This much is obvious - when I read what some of my friends from the South write on Facebook about their distrust of our President, of the current administration or of the government in general a vast majority of what is written is not as an outrage against injustice. More than anything, what is written is an outrage against a democratically elected Democrat led government.

Lets be honest - for most of those referred to, there was no outrage upon the revelation that we (America) have tortured individuals for the sake of "truth." There has very rarely been any outrage for the plight of those who slough through the swamps of poverty and destitution. The orphan and the widow remain on the margins, but what comes to the forefront on the minds of those who would carry the banner of Christ in America is the downfall of capitalism by the likes of a president who pushes to enact universal health care and fix the financial & budgetary problems left behind by a previous (Republican) administration (that I, admittedly, voted for - both the current and the former).

All the while, the hungry are still hungry.
The sick are still sick.
The marginalized are still off to the sides.

And the unfortunate thing is that I walked with the mess that is the myopic strains of a faith that is more political than actualized. When it comes down to it, I think that Jesus cares less about your government than He does about how you're treating (loving) your brother.'s a sort of temperament thing. I've never been a huge proponent of talking politics. I just think that the weight of importance given to the American political (and lets be really honest - ideological) process is generally wasted energy and has become more divisive and visceral than well thought and unifying. And this is come about with some difficulty in a faith that declares that Christ is the head over all authority (Col 2:10) and that we are to Be subject for the Lord's sake to every human institution. At best, it's problematic even as we have declared our democracy to be supreme (which is why Arminianism plays such a huge part in our religious dialogue, I suspect) and, by association, God to be mistrusted even as we mistrust our own leaders.

Our failing, that we are not outraged about the thing that Christ was outraged about. I don't weep over the brokenness of the world like Jesus - and in the end, this is only proof of how vast the separation is from Him and me (which is good, because I would make for a very poor Jesus). And that's the crazy thing - right - that Jesus gets outraged about how people are treated (how they are unloved, how they are overlooked, how the image of God is slandered, how the worship of God is corrupted) and not what government is in power.

I have failed to some degree by trusting that certain political powers have in mind the things of God while the reality remains that certain political powers have in mind the elevation of self and the propagation of an ideology that is not Christianity.

We cling to this false assumption that power is found in a vote - a voice amongst others in a democratic republic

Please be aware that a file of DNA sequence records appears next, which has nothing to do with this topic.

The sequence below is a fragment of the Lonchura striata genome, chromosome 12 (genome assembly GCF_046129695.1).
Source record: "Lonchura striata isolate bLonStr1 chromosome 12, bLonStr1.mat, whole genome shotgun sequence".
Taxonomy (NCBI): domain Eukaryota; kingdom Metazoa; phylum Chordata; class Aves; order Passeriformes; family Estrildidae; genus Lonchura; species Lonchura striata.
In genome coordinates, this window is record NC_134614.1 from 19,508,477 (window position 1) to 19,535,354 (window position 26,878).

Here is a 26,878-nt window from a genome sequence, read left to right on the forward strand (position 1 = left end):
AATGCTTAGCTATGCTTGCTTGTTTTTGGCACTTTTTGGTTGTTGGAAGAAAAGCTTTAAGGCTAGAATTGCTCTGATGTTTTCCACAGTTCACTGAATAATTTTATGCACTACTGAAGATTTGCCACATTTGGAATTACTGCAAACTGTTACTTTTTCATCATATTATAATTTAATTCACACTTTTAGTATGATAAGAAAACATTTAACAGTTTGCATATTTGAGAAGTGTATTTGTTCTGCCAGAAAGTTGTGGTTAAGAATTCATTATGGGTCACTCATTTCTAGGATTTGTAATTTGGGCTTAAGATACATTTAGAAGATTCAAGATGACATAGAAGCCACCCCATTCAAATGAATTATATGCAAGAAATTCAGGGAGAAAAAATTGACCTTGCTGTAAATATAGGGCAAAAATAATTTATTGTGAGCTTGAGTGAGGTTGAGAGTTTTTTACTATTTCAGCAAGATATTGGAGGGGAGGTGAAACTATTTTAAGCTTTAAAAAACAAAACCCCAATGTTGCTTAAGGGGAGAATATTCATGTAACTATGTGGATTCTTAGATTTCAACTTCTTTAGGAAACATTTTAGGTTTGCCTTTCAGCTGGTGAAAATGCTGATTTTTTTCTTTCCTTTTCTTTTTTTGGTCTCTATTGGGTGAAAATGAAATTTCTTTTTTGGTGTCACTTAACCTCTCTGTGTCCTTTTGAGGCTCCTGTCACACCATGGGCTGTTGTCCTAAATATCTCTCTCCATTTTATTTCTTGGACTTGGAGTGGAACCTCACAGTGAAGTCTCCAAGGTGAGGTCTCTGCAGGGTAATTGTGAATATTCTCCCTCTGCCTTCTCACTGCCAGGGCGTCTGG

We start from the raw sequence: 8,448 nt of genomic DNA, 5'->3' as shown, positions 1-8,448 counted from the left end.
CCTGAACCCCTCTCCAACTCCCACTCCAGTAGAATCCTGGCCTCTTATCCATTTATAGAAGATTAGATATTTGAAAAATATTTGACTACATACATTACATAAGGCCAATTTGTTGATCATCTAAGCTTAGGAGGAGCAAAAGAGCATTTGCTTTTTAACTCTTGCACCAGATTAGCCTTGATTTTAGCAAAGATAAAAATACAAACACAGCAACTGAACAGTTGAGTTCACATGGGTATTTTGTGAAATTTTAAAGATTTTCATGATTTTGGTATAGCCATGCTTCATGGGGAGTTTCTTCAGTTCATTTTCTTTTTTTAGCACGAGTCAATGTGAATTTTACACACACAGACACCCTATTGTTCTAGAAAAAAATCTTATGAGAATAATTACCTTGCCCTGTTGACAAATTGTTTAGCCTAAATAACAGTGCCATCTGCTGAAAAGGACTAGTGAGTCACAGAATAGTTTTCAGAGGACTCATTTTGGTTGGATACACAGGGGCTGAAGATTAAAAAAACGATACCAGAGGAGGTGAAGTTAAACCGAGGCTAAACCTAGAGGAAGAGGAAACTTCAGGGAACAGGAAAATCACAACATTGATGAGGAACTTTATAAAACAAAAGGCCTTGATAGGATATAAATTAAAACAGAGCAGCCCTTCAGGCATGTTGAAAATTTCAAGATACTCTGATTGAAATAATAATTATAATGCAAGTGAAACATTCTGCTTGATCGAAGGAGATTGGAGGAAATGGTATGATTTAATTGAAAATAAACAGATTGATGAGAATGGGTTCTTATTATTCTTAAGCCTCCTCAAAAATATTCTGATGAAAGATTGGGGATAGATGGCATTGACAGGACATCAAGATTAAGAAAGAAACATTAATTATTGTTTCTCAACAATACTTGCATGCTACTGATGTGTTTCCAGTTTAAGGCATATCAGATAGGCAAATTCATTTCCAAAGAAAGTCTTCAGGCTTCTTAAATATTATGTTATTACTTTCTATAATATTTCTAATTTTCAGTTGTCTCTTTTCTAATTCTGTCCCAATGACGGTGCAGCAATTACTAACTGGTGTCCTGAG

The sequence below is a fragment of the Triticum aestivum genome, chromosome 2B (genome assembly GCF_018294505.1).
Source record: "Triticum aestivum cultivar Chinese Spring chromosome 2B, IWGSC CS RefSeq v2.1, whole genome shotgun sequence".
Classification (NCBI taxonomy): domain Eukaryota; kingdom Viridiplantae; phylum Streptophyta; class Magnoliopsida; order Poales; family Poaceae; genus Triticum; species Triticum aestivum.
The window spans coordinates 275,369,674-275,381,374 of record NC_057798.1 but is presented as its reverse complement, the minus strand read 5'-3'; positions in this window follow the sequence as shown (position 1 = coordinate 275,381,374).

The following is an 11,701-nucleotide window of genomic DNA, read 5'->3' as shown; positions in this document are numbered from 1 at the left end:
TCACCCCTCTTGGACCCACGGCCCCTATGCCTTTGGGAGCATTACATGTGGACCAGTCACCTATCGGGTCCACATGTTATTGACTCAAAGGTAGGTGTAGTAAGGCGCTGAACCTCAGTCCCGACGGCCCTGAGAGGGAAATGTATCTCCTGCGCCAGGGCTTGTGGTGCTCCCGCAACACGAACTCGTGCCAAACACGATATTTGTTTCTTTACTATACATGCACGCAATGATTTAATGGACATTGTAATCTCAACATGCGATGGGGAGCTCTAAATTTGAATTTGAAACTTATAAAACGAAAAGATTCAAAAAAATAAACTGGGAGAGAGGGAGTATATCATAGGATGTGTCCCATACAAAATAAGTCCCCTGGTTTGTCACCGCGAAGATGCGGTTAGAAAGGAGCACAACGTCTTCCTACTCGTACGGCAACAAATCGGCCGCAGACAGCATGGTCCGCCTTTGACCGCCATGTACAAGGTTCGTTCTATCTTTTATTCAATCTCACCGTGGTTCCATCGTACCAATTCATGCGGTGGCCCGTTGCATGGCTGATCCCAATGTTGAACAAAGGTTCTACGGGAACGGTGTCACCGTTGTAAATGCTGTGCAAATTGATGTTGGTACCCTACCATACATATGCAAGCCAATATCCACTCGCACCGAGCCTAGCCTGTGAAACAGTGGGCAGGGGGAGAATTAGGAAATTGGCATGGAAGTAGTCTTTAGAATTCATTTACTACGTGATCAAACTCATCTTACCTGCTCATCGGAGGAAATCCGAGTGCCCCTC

. We generally abhor the idea that Jesus would have us loosen our grips from the illusion of power (a vote... a voice... in other cultures, all that you have - Luke 18:18-30) and see what following and loving are...

Sunday, May 31, 2009

Ten Things Learned While in Italy (not all inclusive, not necessarily all the most important things to learn)

1. Language: Italian sounds a lot more like French than it does Spanish or Portuguese – but it doesn’t matter because most people speak English in Italy anyways.

2. Wine: Anyone who touts an Italian old school of wine tradition is full of it – wine production didn’t really become as it is until some French guy visited Italy in the 1960’s. Before then, there was wine, but it was mostly what people made for their own families to make themselves “Happy,” after a hard day of share cropping. Also, there is nearly nothing as fun and interesting as a wine tour with a few tipsy Britts.

3. Share Cropping: Apparently, the days of share cropping didn’t end in Italy until the 1960’s.

4. Opportunity Cost: The term “You get what you pay for,” seems to be a misrepresentation – I had some of the best cappuccinos ever for just one Euro. In addition, slave labor effectively built the coliseum which seems to have withstood nearly 2000 years of earthquakes, wars, battles and revolts.

5. Accommodations: The term “Castle,” is both relative and loose in its connotations.

6. Gimme yo money: Referencing #1 – everyone speaks English because everyone you see on the streets of Italy wants your money. It is hard to find an authentic cultural “Taste,” of Italy.

7. Food: Even though everyone will serve you pasta, pasta itself wasn’t a normal part of Italian cuisine (at least, not in Tuscany). Apparently, those in Tuscany only ate Pasta once a week – at the most. Italian bread is not what you think – generally speaking, it is hard and tasteless. It serves as a great base upon which to serve olive oil, however. Another note – you cannot, apparently, bring (cured) sausage from the EU to the US – though, I should have tried as my bags were surprisingly never searched by customs.

8. Travel: There’s no traveling like high-speed rail travelling… except high speed car traveling on a narrow mountainous road where certain drivers are compelled to pass you because they always have somewhere else better to be.

9. Tourism: Tourists really contribute quickly to the downgrading of “sacred sites,” (we helped out) – it’s just a weird juxtaposition to see people worshiping in St. Peter’s Basilica while others are taking pictures of them (because, let’s be honest, it’s kind of weird to bury your prior popes above ground… in a church… that is the mother of all of what you call the true church – and we all want weird pictures) and others are still yet arguing… in loud Italian… about who disrespected who.